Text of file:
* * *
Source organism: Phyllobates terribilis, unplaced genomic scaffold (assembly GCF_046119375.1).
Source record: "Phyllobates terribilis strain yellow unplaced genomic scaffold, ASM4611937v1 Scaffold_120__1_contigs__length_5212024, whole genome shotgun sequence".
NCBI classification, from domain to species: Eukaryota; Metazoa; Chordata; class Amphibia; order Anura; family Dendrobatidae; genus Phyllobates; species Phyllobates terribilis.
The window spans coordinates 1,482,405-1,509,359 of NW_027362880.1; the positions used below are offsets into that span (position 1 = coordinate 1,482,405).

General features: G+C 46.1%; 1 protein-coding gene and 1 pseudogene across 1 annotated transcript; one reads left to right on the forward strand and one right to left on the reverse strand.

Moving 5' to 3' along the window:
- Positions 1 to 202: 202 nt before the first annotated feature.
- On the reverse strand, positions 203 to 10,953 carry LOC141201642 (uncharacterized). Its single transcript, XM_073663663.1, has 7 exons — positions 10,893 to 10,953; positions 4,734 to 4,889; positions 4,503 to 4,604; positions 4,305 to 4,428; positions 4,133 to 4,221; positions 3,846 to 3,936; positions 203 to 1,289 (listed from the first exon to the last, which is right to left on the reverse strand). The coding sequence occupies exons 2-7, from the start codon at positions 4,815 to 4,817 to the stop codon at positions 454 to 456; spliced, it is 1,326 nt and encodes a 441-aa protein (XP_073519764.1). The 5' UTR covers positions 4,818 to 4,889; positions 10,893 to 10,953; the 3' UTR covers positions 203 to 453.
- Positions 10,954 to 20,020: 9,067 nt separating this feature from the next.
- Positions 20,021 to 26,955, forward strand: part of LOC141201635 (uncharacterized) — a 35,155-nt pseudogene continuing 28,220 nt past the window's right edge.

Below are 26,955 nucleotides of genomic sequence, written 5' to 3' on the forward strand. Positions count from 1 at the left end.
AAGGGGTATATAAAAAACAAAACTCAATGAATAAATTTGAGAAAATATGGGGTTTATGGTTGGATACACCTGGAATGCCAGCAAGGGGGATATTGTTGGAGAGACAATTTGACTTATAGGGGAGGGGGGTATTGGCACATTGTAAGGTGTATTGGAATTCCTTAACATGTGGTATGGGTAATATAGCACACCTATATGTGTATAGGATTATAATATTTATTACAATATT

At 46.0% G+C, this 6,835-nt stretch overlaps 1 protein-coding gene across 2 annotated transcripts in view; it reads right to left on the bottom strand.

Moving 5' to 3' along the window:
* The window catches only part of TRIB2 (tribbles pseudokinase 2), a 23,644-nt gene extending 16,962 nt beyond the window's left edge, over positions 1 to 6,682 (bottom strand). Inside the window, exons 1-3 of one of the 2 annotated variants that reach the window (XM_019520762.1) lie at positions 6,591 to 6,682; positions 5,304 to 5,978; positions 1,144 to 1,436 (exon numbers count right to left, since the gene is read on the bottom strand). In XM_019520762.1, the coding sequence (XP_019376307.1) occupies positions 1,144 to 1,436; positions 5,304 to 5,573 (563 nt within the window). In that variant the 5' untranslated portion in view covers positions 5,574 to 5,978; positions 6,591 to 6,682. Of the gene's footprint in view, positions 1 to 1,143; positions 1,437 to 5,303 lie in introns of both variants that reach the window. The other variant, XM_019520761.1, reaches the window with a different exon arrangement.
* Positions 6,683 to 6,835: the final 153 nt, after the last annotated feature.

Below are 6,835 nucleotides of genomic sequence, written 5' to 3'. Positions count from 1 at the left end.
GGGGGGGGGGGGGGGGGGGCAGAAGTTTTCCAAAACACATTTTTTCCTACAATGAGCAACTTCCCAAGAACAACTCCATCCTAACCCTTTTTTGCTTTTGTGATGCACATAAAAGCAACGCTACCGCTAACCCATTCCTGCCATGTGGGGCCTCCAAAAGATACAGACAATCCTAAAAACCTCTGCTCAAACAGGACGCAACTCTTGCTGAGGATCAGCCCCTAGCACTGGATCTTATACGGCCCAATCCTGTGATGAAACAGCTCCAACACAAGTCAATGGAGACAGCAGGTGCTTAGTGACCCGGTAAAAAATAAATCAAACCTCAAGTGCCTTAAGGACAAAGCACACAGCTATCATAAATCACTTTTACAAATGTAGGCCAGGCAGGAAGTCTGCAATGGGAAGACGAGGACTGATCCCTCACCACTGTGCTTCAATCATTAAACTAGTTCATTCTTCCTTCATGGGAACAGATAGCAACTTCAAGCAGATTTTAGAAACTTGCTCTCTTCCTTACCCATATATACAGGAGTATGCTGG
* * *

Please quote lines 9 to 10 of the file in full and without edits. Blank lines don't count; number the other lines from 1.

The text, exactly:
- Positions 10,954 to 20,020: 9,067 nt separating this feature from the next.
- Positions 20,021 to 26,955, forward strand: part of LOC141201635 (uncharacterized) — a 35,155-nt pseudogene continuing 28,220 nt past the window's right edge.